Now I work for my family and for those that work in my company. I don’t work to have things; I work to make my company the best it can be to provide for my family and be the best it can be for my employees. A job well done means more to me than any money I can make from the job because that is how I will be remembered when I die.

No one will care what I had in my house, but they will remember how I treated others and handled my business. My family will remember how I put them first.

Death that you feel alters you. You don’t have to seek it out. You won’t have to wonder if this death is an altering death. You will live it and it will change you. It won’t leave you alone; you won’t get over it; you’ll basically learn to live with it even though you’ll suck at living with it most days.

The trouble with deep death is that it alters the quilt we’ve been working on and not time, a trip to Hobby Lobby, or looking forward to the final eschaton will make that better. The quilt is just jacked up and that’s kind of not fair because the ones that die don’t have to deal with death like us.

This is where death gets tricky. Only the living experience death. The moment of death is felt by the dying but only those left behind get to live through death. Those that die are relieved of that burden. The only way to live past death and avoid it is to die ourselves. Ain’t that some crap?

Death is full of irony, dialectic if you will, in that death is the only release from death; it’s the only way to save the quilt. For us unlucky ones that get the quilt destroyed without proper wear and tear we are just stuck with the reality that death alters us, the quilt will never be or feel the same, and the journey toward remaking that quilt is one that will most likely end only in the death of ourselves.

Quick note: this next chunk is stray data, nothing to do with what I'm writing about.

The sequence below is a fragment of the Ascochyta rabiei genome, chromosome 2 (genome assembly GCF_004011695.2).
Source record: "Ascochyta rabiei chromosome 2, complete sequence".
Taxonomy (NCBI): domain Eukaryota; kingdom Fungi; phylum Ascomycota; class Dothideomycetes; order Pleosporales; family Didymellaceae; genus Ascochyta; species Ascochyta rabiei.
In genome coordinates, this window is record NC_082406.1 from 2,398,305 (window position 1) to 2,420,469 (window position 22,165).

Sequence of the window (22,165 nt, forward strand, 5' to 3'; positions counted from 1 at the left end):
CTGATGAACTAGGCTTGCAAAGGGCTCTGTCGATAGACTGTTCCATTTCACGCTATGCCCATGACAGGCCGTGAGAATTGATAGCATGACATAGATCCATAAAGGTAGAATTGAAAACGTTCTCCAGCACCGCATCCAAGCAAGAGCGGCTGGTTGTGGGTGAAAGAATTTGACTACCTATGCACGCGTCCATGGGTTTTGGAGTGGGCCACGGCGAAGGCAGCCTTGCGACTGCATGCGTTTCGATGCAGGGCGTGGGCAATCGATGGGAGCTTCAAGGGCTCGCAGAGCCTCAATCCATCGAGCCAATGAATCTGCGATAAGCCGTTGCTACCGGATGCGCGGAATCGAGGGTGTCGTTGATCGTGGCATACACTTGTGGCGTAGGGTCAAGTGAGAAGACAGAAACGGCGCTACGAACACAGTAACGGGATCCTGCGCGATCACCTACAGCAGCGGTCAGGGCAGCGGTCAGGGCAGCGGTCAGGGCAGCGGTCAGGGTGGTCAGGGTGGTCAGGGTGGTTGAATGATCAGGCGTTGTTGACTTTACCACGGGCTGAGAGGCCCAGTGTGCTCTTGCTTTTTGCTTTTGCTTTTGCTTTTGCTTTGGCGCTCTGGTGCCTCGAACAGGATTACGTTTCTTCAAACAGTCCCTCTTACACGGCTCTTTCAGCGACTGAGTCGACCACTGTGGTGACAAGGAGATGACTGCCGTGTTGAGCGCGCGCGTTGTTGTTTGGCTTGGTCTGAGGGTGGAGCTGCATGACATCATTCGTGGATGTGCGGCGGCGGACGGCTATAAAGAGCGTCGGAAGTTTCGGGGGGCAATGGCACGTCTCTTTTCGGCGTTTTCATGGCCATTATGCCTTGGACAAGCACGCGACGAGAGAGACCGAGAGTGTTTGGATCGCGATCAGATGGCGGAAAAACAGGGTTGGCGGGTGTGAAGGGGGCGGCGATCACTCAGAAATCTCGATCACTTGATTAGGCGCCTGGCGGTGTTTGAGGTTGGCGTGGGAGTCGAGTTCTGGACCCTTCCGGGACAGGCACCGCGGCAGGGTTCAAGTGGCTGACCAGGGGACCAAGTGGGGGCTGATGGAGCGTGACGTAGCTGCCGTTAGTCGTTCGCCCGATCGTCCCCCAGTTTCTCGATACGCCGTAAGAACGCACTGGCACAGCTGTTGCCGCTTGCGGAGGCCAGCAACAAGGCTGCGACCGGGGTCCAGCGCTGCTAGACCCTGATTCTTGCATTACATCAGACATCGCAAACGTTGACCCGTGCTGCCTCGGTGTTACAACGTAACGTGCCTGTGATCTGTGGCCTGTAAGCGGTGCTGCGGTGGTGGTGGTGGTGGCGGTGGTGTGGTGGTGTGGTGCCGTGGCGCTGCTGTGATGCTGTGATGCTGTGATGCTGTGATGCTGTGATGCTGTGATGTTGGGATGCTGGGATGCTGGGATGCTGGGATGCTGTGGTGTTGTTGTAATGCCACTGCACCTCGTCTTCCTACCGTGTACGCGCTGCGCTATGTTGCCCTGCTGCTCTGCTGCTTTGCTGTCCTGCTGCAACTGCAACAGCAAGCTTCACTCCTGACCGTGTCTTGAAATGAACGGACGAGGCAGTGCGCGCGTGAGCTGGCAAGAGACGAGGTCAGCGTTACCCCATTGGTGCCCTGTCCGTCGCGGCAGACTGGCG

My Final Gift to my Father: This Burden

 

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My Dad at our home on 2/11/2017 for my daughters 2nd Birthday Party, Minnie Mouse themed.  16 days before he passed

 

Unsuspecting subjects of the fates is what we become.  Persons wandering the land only to be shackled by a yoke fashioned in the randomness of life.  Living life, free, free of this burden, the world a place of solace and comfort, then suddenly, that world dies.  There is no more freedom, not from sin, not from death, not from your thoughts, not from this burden.

When I was younger, naïve people in church who meant well would often implore us to ask God to burden us with something: those lost to Christ, those children dying of hunger, that ministry God needed you to do.  Lord, give us a burden for you.

What poppycock.  As if a burden sought through voluntary prayer can become something other than voluntary.  As if a burden we choose to receive can change our inner core.  This sort of “burden” was an act of piety to get us to feel something, move, and do something.  It was a faith seeking a burden in order to make that said faith relevant.  Without the burden, the faith seemed empty, not to mention selfish.

Yet, the burden to seek our faith in the first place was not something sought so flippantly, nor voluntarily.

Something about God’s prevenient grace questing after us, unrelentingly, seems to ring more of a bell than a faith so easily chosen.

The most precious things in life are not chosen by us; instead, they enter without our choice demanding our attention, until we can choose no other.

This is what a burden is.  It is not something we choose; it is something hoisted upon us.  It is that which we cannot choose to discard.  It stays with us.  It doesn’t leave even after we ask it to do so.

It is a tortuous refining fire that makes us suffer with it.